About Jim Moore

    He was born Perry James (Jim) Moore III in Lewistown, Montana on December 21, 1927. He grew up on ranches and in small towns in Montana: Two Dot, Martinsdale, and Lewistown—and then Santa Barbara, California before moving back to the Moore Ranch at Two Dot.

    He attended the Two Dot grade school, graduated from Harlowton High School in 1945 and enlisted in the navy. Discharged from the navy, he enrolled in the University of Montana at Missoula in the fall of 1946. He transferred to Montana State University in the fall of 1948 and graduated from that institution in 1952 with a degree in Agricultural Economics.

    At Montana State he met Kathryn Nash. They were married on June 28, 1954 in Holy Rosary Church in Bozeman and made their home on the Moore Ranch. Three children – Dianne, Perry and Steven were born to the marriage.

    Jim studied the law at their home on the ranch and was successful in passing the bar examination. He practiced law in Harlowton and then in Bozeman, while maintaining his interest in the ranch. In addition to the ranch and his law practice, Jim was involved in a number of other activities and associations.

    $17.00
  • Last Bus to Wisdom

    Last Bus to Wisdom by Ivan Doig

    The final novel from a great American storyteller.

    Donal Cameron is being raised by his grandmother, the cook at the legendary Double W ranch in Ivan Doig’s beloved Two Medicine Country of the Montana Rockies, a landscape that gives full rein to an eleven-year-old’s imagination. But when Gram has to have surgery for “female trouble” in the summer of 1951, all she can think to do is to ship Donal off to her sister in faraway Manitowoc, Wisconsin. There Donal is in for a rude surprise: Aunt Kate–bossy, opinionated, argumentative, and tyrannical—is nothing like her sister. She henpecks her good-natured husband, Herman the German, and Donal can’t seem to get on her good side either. After one contretemps too many, Kate packs him back to the authorities in Montana on the next Greyhound. But as it turns out, Donal isn’t traveling solo: Herman the German has decided to fly the coop with him. In the immortal American tradition, the pair light out for the territory together, meeting a classic Doigian ensemble of characters and having rollicking misadventures along the way.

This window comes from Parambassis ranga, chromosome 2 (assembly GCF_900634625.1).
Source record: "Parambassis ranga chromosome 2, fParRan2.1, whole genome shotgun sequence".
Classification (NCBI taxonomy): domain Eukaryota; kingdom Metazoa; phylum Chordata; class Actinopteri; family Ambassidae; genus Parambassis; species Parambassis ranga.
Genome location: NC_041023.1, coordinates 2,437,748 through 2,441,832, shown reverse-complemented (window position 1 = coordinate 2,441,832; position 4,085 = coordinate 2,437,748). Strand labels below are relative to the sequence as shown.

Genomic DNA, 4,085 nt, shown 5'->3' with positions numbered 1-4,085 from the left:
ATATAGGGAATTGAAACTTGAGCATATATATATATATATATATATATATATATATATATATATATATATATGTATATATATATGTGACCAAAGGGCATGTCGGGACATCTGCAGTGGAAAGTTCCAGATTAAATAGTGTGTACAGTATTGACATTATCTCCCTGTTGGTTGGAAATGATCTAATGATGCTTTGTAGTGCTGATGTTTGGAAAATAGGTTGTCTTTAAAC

Charming, wise, and slyly funny, Last Bus to Wisdom is a last sweet gift from a writer whose books have bestowed untold pleasure on countless readers.

    $17.00
  • Do Antelope Eat Cantaloupe? Book

    Do Antelope Eat Cantaloupe? by Margaret Wilhelm

    All creatures have features the world hasn’t known.
    Just dream and imagine and come up with your own.

    This whimsical, rhymed romp through an imaginative world of familiar creatures with unusual features will inspire playfulness and creativity in readers from toddlers on up!

    Charming full-color illustrations are full of surprising and funny details that are the perfect accompaniment to the inventive and sweetly irreverent text.

    Fun fact: Author Margaret Wilhelm is a retired English teacher from right here in White Sulphur Springs, Montana!

    $18.00
  • Sweet Thunder

    Sweet Thunder by Ivan Doig

    A beloved character brings the power of the press to 1920s Butte, Montana, in this latest from the best storyteller of the West.

    In the winter of 1920, a quirky bequest draws Morrie Morgan back to Butte, Montana, from a year-long honeymoon with his bride, Grace. But the mansion bestowed by a former boss upon the itinerant charmer, who debuted in Doig’s bestselling The Whistling Season, promises to be less windfall than money pit. And the town itself, with its polyglot army of miners struggling to extricate themselves from the stranglehold of the ruthless Anaconda Copper Mining Company, seems—like the couple’s fast-diminishing finances—on the verge of implosion.

    These twin dilemmas catapult Morrie into his new career as editorialist for the Thunder, the fledgling union newspaper that dares to play David to Anaconda’s Goliath. Amid the clatter of typewriters, the rumble of the printing presses, and a cast of unforgettable characters, Morrie puts his gift for word-slinging to work. As he pursues victory for the miners, he discovers that he is  enmeshed in a deeply personal battle as well—the struggle to win lasting love for himself.